Color management is a complicated beast which can create numerous problems with your processed images. If what you see on your monitor doesn’t match what is printed or if your images look different on different screens, you may need to fine-tune your color management workflow. Here are some tips on how to do this.
Calibrate Your Monitor for Web or Print
For best results, calibrate your monitor for web or print separately. Also, calibrate for specific output using some general industry standards. If you are serious about image quality and monitor accuracy, I suggest getting a quality calibration device for your monitor. For me, this means a X-Rite Product (I currently use and strongly advocate for the X-Rite i1Display Pro) or a new Spyder product.
In my intensive research over the years, I have asked countless photo enthusiasts (semi-pros as well as known professionals) about their calibration practices. To this day, it often surprises me how many photographers are not taking careful control of their color management practices.
When monitors have the ability for a range of over 300+cd (from nuclear bright to unviewable dark), what might be the best, average, “middle target” for web calibration? What might be a target that works well for the general masses who may be viewing our images (on their monitor, iPads, or phones)?
Although it is generally accepted that no official industry standards exist, between 120-130cd (cd is technically candelas; also known as luminance or brightness) in a diffused, lighted room (not really dark, not really bright, and no direct light reflecting off of your screen) seems to the accepted middle-of-the-road. It’s seems to be what the late, great, color guru and book writer, Bruce Fraser used to talk about when he said “we need to shoot for the middle of a very wide barn door opening.”
I reached this conclusion of the 120-130 cd target by talking with the techies of several top calibration companies, asking many top professional photographers (nearly all my favorite nature photographers), and my own 14 years of personal experience. Of course room brightness has a profound effect on this target but, for now, we’ll keep it simple and recommend 120-130 cd for web output, in a mellow, diffused lighted room.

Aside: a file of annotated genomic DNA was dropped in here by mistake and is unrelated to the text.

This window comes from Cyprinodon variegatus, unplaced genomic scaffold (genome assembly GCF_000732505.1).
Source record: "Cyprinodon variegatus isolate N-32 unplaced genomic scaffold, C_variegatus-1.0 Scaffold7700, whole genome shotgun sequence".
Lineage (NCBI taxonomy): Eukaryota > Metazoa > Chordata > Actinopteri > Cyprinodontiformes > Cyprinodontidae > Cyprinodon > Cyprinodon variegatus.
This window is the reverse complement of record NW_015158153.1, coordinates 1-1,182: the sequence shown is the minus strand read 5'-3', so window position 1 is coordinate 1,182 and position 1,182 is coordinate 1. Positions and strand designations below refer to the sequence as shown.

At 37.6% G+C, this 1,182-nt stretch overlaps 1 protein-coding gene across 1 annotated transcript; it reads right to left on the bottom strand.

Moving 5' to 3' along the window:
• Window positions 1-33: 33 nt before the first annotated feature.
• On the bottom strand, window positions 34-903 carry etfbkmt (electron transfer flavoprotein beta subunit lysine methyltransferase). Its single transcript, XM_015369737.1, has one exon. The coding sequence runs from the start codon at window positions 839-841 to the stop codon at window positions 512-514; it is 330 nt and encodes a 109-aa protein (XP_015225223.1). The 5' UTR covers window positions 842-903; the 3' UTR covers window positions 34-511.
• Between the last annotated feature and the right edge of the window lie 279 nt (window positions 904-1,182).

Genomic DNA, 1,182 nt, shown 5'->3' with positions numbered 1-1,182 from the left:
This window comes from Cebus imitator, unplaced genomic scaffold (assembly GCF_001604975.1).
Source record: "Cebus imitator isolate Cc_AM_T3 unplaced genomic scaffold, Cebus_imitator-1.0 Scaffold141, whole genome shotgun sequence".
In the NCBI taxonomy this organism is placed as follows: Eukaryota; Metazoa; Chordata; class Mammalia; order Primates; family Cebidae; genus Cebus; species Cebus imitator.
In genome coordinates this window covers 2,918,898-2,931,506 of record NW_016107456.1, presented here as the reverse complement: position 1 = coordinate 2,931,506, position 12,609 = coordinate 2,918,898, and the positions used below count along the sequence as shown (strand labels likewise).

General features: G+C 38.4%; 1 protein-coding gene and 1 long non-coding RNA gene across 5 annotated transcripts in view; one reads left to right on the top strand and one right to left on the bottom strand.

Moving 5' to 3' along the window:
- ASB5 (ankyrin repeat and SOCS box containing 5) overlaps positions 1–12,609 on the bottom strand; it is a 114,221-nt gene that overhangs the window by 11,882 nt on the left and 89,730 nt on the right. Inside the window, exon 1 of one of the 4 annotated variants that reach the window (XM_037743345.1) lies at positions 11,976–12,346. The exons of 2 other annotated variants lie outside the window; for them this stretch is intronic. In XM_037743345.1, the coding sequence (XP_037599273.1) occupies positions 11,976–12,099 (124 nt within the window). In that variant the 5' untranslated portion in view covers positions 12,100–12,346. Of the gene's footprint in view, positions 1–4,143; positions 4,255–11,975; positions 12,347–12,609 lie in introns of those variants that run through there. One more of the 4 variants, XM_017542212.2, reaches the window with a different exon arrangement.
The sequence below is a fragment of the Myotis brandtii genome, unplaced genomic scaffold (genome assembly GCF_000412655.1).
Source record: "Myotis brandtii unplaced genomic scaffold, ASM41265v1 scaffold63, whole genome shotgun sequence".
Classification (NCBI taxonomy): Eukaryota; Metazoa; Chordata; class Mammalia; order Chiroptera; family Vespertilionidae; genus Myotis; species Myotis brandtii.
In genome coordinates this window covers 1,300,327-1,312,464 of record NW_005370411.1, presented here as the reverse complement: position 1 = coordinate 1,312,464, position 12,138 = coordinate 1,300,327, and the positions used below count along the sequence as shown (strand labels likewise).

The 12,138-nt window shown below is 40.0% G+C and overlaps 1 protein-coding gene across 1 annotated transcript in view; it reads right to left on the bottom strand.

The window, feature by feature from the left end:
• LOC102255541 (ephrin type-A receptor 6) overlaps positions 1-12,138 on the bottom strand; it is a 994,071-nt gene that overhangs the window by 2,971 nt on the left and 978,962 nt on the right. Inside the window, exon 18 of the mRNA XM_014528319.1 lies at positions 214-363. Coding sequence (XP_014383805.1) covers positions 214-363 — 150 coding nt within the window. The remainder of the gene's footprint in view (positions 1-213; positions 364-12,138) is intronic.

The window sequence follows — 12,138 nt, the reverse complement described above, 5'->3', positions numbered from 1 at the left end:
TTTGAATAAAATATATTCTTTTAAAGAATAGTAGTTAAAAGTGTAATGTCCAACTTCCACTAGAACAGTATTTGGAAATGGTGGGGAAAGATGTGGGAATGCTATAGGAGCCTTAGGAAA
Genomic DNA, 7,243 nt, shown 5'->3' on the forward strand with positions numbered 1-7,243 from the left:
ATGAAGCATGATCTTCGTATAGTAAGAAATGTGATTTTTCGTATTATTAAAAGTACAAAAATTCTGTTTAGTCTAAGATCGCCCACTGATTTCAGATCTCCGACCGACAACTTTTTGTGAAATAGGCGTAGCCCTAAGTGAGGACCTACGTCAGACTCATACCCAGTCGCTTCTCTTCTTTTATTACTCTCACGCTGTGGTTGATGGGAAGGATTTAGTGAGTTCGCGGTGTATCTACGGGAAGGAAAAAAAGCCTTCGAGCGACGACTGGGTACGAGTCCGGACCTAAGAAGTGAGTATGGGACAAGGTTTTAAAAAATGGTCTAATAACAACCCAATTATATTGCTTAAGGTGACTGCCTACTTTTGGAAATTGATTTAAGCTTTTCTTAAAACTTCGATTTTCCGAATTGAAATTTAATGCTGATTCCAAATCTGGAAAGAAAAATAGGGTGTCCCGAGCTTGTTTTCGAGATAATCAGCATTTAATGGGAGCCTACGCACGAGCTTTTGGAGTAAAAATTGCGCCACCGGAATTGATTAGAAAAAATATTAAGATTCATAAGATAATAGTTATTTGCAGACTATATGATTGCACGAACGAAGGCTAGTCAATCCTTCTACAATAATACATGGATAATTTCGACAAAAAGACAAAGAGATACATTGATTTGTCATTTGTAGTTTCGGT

Calibration for Printing versus Calibration for Social Media Sharing
If you are serious about your print accuracy and quality, there’s no way around the importance of calibrating your monitor separately for a fine art print. This means a substantially darkened monitor (compared to web calibration); 60-70 cd is the target (lately I have been using 65) that has worked best for me over the years for fine art gallery prints I do for photographers. As part of my service, I work with their master TIFF or PSD files to match (look right) for print; or I completely rework the image from scratch (RAW) for the client. I have used this target with success for all my limited edition gallery prints as well.
This darker target is extremely critical to avoid the very common dark print problem. This method basically helps the print retain the same punch, luminance, or liveliness that we see on our monitors. By having a darker monitor, you naturally process brighter and, because prints turn out much darker than monitors, this is a great way to compensate.
Control Your Ambient Light During Processing
It’s important to control your processing room brightness. A slightly darker, diffusely lit room (but not really dark) room generally works best for critical processing. Room brightness can affect luminance targets significantly.
We’ll keep things very simple here. We need to control luminosity in the room in which we choose to do critical editing. We do not want any reflective light (light reflecting off your monitor from behind you). One of my favorite and highly acclaimed nature photographers told me that he never processes his images in the middle of the day. He waits until soft light begins or it’s dark. Then his room lighting of choice comes mostly from behind his monitor, not behind him. I cannot argue with the quality of his work, so there is something to be learned by this tip, in my opinion.
To be continued – Six Tips for Improving Color Management – Part 2